In an interview, she dismissed the argument that cyberbullying is so common that she should overlook it. “I can’t believe how many people are saying to me, ‘Get a life, this is the Internet,’ ” she said. “If that’s the case, how will we ever recognize a real threat?”

Ms. Sierra said she supported the new efforts to improve civility on the Web. The police investigation into her case is pending.

Menacing behavior is certainly not unique to the Internet. But since the Web offers the option of anonymity with no accountability, online conversations are often more prone to decay into ugliness than those in other media.

Nowadays, those conversations often take place on blogs. At last count, there were 70 million of them, with more than 1.4 million entries being added daily, according to Technorati, a blog-indexing company. For the last decade, these Web journals have offered writers a way to amplify their voices and engage with friends and readers.

But the same factors that make those unfiltered conversations so compelling, and impossible to replicate in the offline world, also allow them to spin out of control.

As many female bloggers can attest, women are often targets. Heather Armstrong, a blogger in Salt Lake City who writes publicly about her family (dooce.com), stopped accepting unmoderated comments on her blog two years ago after she found that conversations among visitors consistently devolved into vitriol.

Since last October, she has also had to deal with an anonymous blogger who maintains a separate site that parodies her writing and has included photos of Ms. Armstrong’s daughter, copied from her site.

Ms. Armstrong tries not to give the site public attention, but concedes that, “At first, it was really difficult to deal with.”

Women are not the only targets of nastiness. For the last four years, Richard Silverstein has advocated for Israeli-Palestinian peace on a blog (richardsilverstein.com) that he maintains from Seattle.

People who disagree with his politics frequently leave harassing comments on his site. But the situation reached a new low last month, when an anonymous opponent started a blog in Mr. Silverstein’s name that included photos of Mr. Silverstein in a pornographic context.

“I’ve been assaulted and harassed online for four years,” he said. “Most of it I can take in stride. But you just never get used to that level of hatred.”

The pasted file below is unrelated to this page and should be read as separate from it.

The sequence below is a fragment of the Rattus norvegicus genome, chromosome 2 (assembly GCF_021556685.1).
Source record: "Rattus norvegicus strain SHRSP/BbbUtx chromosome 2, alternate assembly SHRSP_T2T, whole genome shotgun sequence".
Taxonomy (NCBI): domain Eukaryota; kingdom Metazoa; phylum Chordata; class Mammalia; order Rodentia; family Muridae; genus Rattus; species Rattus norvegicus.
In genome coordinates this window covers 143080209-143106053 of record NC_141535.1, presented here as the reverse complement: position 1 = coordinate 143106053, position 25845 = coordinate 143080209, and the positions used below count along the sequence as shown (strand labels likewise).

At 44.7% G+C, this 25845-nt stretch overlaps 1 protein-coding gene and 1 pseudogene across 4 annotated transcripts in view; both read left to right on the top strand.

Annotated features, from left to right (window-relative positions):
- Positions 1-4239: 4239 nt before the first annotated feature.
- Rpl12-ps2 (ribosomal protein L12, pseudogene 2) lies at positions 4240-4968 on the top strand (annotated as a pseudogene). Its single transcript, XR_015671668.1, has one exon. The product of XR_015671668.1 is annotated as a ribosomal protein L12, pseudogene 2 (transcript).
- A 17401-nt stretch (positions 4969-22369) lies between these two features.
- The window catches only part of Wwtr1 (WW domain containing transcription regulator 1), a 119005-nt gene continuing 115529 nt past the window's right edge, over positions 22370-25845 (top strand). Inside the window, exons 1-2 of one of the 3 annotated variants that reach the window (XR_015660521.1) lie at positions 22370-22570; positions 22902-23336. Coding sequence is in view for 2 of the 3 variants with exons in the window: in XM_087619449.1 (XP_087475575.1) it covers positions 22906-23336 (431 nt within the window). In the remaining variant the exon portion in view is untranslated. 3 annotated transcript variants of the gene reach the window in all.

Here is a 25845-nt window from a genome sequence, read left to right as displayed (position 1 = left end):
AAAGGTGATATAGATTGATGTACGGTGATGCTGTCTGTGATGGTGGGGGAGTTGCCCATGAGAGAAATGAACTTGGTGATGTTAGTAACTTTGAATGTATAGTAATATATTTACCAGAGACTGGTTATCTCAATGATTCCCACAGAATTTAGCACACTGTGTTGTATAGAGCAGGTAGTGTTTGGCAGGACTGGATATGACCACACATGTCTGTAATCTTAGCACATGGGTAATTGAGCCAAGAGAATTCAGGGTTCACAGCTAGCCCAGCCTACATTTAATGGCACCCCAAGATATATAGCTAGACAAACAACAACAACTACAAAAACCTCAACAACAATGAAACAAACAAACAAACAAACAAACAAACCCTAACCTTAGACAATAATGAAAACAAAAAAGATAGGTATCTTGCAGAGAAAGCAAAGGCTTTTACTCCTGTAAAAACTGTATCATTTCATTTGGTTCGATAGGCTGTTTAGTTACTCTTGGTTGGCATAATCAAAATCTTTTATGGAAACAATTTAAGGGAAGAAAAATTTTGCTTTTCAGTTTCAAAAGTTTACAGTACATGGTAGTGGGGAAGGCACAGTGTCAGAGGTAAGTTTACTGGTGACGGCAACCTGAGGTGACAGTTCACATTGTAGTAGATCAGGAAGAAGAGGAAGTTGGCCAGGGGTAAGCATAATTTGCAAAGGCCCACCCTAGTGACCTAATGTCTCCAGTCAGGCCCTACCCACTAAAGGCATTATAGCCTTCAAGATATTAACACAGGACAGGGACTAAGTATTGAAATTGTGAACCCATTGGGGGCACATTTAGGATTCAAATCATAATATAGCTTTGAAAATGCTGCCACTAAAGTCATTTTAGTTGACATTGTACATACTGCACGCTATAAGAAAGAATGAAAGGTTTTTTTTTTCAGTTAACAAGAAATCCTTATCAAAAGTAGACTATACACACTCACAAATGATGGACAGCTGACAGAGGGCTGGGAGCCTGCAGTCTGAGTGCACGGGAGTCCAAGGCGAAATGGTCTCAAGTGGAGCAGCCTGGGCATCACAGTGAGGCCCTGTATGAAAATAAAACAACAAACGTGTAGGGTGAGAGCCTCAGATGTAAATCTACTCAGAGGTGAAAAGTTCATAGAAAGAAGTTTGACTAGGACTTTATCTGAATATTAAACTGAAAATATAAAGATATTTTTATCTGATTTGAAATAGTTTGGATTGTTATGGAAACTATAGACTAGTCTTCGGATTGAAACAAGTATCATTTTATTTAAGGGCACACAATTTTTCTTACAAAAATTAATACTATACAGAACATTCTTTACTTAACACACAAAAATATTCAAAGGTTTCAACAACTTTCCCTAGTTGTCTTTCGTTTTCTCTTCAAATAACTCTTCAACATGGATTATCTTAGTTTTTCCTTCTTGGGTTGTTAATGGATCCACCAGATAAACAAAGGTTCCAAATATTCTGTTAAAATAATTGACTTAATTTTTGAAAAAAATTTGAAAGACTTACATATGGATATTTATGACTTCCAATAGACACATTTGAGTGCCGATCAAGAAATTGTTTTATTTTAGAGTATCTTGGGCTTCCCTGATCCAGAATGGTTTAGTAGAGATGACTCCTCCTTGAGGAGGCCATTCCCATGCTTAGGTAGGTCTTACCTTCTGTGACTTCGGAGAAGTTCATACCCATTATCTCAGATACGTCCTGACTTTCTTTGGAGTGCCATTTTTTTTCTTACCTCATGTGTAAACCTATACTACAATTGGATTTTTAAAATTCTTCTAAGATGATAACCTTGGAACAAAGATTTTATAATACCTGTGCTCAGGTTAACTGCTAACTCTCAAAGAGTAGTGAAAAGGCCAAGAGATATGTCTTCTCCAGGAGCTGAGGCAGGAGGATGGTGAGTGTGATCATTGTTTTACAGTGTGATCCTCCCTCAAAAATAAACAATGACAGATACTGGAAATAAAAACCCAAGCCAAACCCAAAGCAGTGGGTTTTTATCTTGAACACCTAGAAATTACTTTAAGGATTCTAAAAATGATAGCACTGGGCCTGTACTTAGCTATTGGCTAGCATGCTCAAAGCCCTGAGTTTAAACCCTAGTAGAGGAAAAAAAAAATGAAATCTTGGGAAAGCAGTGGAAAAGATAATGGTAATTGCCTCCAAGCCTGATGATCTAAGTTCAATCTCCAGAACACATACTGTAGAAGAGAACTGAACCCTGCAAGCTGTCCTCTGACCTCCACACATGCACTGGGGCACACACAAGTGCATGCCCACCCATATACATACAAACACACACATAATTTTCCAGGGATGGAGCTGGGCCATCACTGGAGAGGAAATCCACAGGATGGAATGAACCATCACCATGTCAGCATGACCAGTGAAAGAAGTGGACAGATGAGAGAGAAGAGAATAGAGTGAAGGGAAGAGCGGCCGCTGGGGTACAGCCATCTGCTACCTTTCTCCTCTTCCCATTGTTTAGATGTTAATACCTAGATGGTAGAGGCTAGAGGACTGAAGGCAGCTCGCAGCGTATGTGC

One public bid to improve the quality of dialogue on the Web came more than a year ago when Mena Trott, a co-founder of the blogging software company Six Apart, proposed elevating civility on the Internet in a speech she gave at a French blog conference. At the event, organizers had placed a large screen on the stage showing instant electronic responses to the speeches from audience members and those who were listening in online.

As Ms. Trott spoke about improving online conduct, a heckler filled the screen with personal insults. Ms Trott recalled “losing it” during the speech.

Ms. Trott has scaled back her public writing and now writes a blog for a limited audience of friends and family. “You can’t force people to be civil, but you can force yourself into a situation where anonymous trolls are not in your life as much,” she said.

The preliminary recommendations posted by Mr. Wales and Mr. O’Reilly are based in part on a code developed by BlogHer, a network for women designed to give them blogging tools and to guide readers to their pages.

“Any community that does not make it clear what they are doing, why they are doing it, and who is welcome to join the conversation is at risk of finding it difficult to help guide the conversation later,” said Lisa Stone, who created the guidelines and the BlogHer network in 2006 with Elisa Camahort and Jory Des Jardins.

A subtext of both sets of rules is that bloggers are responsible for everything that appears on their own pages, including comments left by visitors. They say that bloggers should also have the right to delete such comments if they find them profane or abusive.

That may sound obvious, but many Internet veterans believe that blogs are part of a larger public sphere, and that deleting a visitor’s comment amounts to an assault on their right to free speech. It is too early to gauge support for the proposal, but some online commentators are resisting.

Robert Scoble, a popular technology blogger who stopped blogging for a week in solidarity with Kathy Sierra after her ordeal became public, says the proposed rules “make me feel uncomfortable.” He adds, “As a writer, it makes me feel like I live in Iran.”

Mr. O’Reilly said the guidelines were not about censorship. “That is one of the mistakes a lot of people make — believing that uncensored speech is the most free, when in fact, managed civil dialogue is actually the freer speech,” he said. “Free speech is enhanced by civility.”

Correction: April 11, 2007

A picture caption on Monday with a front-page article about a proposal for a blogger code of conduct misstated a Web site that has developed a set of standards. It is BlogHer.org, not BlogHer.com.

Copyright 2007 The New York Times Company